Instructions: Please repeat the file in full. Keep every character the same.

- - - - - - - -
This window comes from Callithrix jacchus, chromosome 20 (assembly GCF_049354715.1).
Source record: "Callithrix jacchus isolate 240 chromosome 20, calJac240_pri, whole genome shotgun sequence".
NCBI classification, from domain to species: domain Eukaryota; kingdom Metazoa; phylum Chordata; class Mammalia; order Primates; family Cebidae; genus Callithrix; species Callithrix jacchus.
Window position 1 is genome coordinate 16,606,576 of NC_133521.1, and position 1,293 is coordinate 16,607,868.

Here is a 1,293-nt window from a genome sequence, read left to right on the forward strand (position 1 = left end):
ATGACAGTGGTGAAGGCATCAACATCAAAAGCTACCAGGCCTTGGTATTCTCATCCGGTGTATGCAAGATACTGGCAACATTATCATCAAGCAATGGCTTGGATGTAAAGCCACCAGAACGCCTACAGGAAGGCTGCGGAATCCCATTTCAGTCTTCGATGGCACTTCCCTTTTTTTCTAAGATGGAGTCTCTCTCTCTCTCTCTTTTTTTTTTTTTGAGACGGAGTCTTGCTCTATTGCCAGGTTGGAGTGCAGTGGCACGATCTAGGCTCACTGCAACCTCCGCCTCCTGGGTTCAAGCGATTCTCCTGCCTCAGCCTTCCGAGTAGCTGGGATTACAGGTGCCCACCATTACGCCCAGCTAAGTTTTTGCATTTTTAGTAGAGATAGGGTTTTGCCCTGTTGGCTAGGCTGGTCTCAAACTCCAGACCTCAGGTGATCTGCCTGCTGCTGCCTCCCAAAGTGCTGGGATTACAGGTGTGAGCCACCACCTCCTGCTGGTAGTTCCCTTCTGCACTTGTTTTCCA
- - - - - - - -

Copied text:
This window comes from Callithrix jacchus, chromosome 20 (assembly GCF_049354715.1).
Source record: "Callithrix jacchus isolate 240 chromosome 20, calJac240_pri, whole genome shotgun sequence".
NCBI classification, from domain to species: domain Eukaryota; kingdom Metazoa; phylum Chordata; class Mammalia; order Primates; family Cebidae; genus Callithrix; species Callithrix jacchus.
Window position 1 is genome coordinate 16,606,576 of NC_133521.1, and position 1,293 is coordinate 16,607,868.

Here is a 1,293-nt window from a genome sequence, read left to right on the forward strand (position 1 = left end):
ATGACAGTGGTGAAGGCATCAACATCAAAAGCTACCAGGCCTTGGTATTCTCATCCGGTGTATGCAAGATACTGGCAACATTATCATCAAGCAATGGCTTGGATGTAAAGCCACCAGAACGCCTACAGGAAGGCTGCGGAATCCCATTTCAGTCTTCGATGGCACTTCCCTTTTTTTCTAAGATGGAGTCTCTCTCTCTCTCTCTTTTTTTTTTTTTGAGACGGAGTCTTGCTCTATTGCCAGGTTGGAGTGCAGTGGCACGATCTAGGCTCACTGCAACCTCCGCCTCCTGGGTTCAAGCGATTCTCCTGCCTCAGCCTTCCGAGTAGCTGGGATTACAGGTGCCCACCATTACGCCCAGCTAAGTTTTTGCATTTTTAGTAGAGATAGGGTTTTGCCCTGTTGGCTAGGCTGGTCTCAAACTCCAGACCTCAGGTGATCTGCCTGCTGCTGCCTCCCAAAGTGCTGGGATTACAGGTGTGAGCCACCACCTCCTGCTGGTAGTTCCCTTCTGCACTTGTTTTCCA